Used 1998 Chevrolet Blazer Review

Edmunds expert review

What's new for 1998

Blazer gets a front-end restyle and an interior redesign. New standard equipment includes a theft-deterrent system, automatic headlight control, four-wheel disc brakes and dual airbags incorporating second-generation technology to reduce the bags' inflation force. New radios, colors and a column-mounted automatic shift selector round out the major changes.

Vehicle overview

Back in 1982, Chevrolet rolled out the S-10 Blazer, the first modern compact sport-utility vehicle. Sixteen years later, the Blazer remains a bestseller in one of the hottest automotive markets. It's not hard to understand the Blazer's appeal.

Powered by a strong 4.3-liter, 190-horsepower, V6 engine and offering several suspension choices, the Blazer can be tailored to specific needs, with either two- or four-wheel drive, two doors or four. The four-door is the most popular by far: the model of choice with families on the go.

There are accommodations for as many as six passengers in the bigger Blazer, but four would most likely be more comfortable. There's lots of cargo space too, with the spare tire mounted underneath the cargo floor on four-door models. Chevy claims that, with the rear seat folded, a washing machine box will fit into the cargo bay. We tried it with a test vehicle, and they aren't fibbing. Sadly, the Blazer's interior is marred by acres of chintzy plastic and little rear foot room in front of a somewhat low and mushy seat. Adult rear seat riders will complain loudly.

Off-road is not where the Blazer shines, though a ZR2 super-duty suspension package is optional. Available only on two-door 4WD models, the ZR2 Blazer has a special chassis with four-inch wider track, huge 31-inch tires, specially-tuned Bilstein 46mm shocks, drivetrain refinements, an underbody shield package and LS trim. Regular Blazers are capable enough for two-track dirt, but serious off-road adventures would be better handled by something with more wheel travel. However, most families don't spend much, if any, time off-road in their sport-utes, so this is not a large shortcoming. As a road going hauler, the Blazer is quite capable.

For 1998, Chevrolet has updated the Blazer nicely. The exterior gets new front styling that provides a more familial look to help tie the Blazer to other truck models in the Chevrolet stable. The interior is new, featuring a redesigned dashboard and dual airbags. The automatic shifter is located on the steering column rather than the center console, lending the interior a more airy and open appearance. A theft-deterrent system, automatic headlight control, and four-wheel disc brakes are all standard. Heated exterior mirrors and an electrochromic rearview mirror are standard on LT models and optional on the LS. Two new colors debut: Light Pewter Metallic and Dark Copper Metallic.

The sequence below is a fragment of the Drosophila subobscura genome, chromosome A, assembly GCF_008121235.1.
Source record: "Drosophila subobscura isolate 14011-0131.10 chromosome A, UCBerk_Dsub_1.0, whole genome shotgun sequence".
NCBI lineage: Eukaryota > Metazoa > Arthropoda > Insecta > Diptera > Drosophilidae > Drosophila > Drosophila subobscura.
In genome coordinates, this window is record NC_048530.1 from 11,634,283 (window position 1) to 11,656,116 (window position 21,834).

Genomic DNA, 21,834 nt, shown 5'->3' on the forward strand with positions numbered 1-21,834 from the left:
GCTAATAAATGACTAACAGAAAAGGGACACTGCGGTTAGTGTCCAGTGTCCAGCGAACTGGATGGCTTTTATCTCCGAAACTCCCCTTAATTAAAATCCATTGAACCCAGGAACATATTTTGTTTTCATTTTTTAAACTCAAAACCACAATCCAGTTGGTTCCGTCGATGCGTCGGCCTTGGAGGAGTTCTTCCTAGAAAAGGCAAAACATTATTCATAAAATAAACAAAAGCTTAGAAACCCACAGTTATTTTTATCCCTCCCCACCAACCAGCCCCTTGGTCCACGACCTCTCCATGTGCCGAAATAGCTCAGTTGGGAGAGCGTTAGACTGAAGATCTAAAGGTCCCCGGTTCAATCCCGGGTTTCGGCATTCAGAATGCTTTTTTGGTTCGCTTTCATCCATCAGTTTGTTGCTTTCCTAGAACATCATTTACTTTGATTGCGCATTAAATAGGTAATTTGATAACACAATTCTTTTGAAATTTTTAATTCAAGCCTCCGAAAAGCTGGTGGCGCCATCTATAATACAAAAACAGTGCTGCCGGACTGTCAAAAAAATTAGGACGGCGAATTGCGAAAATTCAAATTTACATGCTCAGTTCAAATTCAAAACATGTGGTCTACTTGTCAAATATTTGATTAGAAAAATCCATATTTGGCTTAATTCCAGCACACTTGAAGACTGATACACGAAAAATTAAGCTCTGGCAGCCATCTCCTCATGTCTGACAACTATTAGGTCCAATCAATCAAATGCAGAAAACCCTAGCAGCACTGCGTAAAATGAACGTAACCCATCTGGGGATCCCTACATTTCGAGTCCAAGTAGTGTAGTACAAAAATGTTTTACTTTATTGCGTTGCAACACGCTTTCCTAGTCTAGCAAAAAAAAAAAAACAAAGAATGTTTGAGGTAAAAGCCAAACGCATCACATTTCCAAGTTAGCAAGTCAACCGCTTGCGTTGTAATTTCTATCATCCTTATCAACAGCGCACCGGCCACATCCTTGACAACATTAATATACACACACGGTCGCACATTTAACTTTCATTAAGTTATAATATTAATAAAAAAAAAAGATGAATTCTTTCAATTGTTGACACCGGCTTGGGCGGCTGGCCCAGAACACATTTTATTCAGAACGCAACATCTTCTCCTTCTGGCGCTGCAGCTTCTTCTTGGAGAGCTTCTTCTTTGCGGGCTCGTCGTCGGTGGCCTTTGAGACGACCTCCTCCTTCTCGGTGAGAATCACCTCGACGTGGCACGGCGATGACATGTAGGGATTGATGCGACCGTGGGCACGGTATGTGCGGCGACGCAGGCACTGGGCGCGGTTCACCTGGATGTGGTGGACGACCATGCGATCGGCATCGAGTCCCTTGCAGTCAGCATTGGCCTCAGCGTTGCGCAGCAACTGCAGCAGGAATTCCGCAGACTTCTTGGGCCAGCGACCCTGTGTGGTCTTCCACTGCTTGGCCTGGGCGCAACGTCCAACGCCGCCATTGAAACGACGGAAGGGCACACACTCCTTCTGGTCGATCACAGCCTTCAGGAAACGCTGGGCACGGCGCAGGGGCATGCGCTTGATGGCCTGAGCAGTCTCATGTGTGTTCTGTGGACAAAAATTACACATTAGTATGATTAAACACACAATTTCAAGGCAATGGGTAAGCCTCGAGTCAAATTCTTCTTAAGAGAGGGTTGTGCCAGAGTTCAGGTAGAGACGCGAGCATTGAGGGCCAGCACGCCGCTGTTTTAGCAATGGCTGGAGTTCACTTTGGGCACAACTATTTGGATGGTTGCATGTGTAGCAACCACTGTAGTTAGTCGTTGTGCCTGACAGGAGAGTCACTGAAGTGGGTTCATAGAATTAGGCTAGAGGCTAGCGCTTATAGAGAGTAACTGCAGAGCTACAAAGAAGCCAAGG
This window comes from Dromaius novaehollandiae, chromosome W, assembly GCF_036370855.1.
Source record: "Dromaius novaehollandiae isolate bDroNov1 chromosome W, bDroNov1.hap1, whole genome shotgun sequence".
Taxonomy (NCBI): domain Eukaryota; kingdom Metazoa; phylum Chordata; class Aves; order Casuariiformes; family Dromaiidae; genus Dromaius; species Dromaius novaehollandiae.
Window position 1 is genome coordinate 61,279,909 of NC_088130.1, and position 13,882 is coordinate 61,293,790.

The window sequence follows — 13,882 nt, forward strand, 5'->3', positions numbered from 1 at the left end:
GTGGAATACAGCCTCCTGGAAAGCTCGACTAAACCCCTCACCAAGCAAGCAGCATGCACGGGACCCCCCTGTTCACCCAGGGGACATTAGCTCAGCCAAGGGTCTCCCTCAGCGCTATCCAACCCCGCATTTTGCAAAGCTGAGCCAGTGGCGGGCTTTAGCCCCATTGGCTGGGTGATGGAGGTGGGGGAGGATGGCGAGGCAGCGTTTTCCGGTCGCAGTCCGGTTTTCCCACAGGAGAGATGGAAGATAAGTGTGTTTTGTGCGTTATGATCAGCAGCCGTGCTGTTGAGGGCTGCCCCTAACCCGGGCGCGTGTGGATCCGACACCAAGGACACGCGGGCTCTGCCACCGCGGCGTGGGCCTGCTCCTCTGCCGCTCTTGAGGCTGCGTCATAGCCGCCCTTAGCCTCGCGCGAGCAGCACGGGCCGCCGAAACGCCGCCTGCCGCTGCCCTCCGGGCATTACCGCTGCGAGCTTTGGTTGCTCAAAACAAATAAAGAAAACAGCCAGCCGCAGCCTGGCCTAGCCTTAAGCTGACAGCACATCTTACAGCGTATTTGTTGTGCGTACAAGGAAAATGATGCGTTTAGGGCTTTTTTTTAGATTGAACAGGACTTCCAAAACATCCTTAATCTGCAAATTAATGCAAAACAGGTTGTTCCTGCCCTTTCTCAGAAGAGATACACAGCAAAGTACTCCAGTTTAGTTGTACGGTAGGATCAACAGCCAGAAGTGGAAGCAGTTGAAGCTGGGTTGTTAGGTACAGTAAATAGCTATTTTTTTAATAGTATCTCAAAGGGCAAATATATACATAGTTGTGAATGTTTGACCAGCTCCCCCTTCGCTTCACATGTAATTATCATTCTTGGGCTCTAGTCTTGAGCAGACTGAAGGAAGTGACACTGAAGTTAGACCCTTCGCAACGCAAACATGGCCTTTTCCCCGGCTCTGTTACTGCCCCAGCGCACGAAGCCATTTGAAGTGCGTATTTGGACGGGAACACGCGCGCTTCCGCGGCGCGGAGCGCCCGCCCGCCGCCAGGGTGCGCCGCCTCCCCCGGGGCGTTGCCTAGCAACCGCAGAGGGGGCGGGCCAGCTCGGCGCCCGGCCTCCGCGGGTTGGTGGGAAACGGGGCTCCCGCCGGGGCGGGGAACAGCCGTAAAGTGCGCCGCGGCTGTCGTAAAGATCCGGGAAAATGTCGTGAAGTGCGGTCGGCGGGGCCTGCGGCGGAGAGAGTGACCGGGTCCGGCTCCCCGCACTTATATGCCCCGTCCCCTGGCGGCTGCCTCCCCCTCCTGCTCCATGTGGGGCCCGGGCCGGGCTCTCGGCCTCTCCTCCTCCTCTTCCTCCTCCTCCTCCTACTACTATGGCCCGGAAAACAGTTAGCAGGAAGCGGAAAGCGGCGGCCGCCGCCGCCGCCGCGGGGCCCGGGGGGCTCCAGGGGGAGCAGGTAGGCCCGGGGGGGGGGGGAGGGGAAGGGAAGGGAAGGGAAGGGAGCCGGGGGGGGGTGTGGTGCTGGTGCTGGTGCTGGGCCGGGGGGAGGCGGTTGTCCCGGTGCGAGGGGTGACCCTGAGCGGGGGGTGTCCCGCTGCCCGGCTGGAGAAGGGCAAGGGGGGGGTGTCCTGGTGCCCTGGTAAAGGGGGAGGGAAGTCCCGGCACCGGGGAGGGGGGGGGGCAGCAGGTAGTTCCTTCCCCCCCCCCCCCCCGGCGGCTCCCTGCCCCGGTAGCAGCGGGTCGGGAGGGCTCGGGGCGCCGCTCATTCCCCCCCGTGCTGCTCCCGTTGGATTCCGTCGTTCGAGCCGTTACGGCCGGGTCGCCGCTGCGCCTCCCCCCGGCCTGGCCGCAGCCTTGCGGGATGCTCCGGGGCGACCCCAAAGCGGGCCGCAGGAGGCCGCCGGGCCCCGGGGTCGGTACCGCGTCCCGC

When the current Blazer debuted for the 1995 model year, it won the North American Truck of the Year award. Smart styling, a powerful drivetrain and reasonable pricing made it a hit with the public. Lately, however, the competition has caught up with the Blazer. A new V6 engine went into the more refined Ford Explorer for 1997, and it is more powerful than the Blazer's motor. Jeep updated the Cherokee last year, offering nearly as much interior space as the Blazer and four-wheel drive for around $20,000. Simply put, this Chevy isn't the value it used to be.

Edmunds expert review process

This review was written by a member of Edmunds' editorial team of expert car reviewers. Our team drives every car you can buy. We put the vehicles through rigorous testing, evaluating how they drive and comparing them in detail to their competitors.

We're also regular people like you, so we pay attention to all the different ways people use their cars every day. We want to know if there's enough room for our families and our weekend gear and whether or not our favorite drink fits in the cupholder. Our editors want to help you make the best decision on a car that fits your life.